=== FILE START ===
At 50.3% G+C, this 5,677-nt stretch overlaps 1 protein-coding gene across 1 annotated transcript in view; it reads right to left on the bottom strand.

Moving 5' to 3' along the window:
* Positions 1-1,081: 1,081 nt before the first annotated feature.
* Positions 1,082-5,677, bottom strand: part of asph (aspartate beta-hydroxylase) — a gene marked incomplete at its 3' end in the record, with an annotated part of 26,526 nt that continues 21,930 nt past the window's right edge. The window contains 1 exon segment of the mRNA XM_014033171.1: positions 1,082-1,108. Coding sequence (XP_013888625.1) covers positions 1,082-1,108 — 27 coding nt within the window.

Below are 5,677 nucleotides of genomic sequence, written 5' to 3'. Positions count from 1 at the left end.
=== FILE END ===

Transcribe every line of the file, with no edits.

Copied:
At 50.3% G+C, this 5,677-nt stretch overlaps 1 protein-coding gene across 1 annotated transcript in view; it reads right to left on the bottom strand.

Moving 5' to 3' along the window:
* Positions 1-1,081: 1,081 nt before the first annotated feature.
* Positions 1,082-5,677, bottom strand: part of asph (aspartate beta-hydroxylase) — a gene marked incomplete at its 3' end in the record, with an annotated part of 26,526 nt that continues 21,930 nt past the window's right edge. The window contains 1 exon segment of the mRNA XM_014033171.1: positions 1,082-1,108. Coding sequence (XP_013888625.1) covers positions 1,082-1,108 — 27 coding nt within the window.

Below are 5,677 nucleotides of genomic sequence, written 5' to 3'. Positions count from 1 at the left end.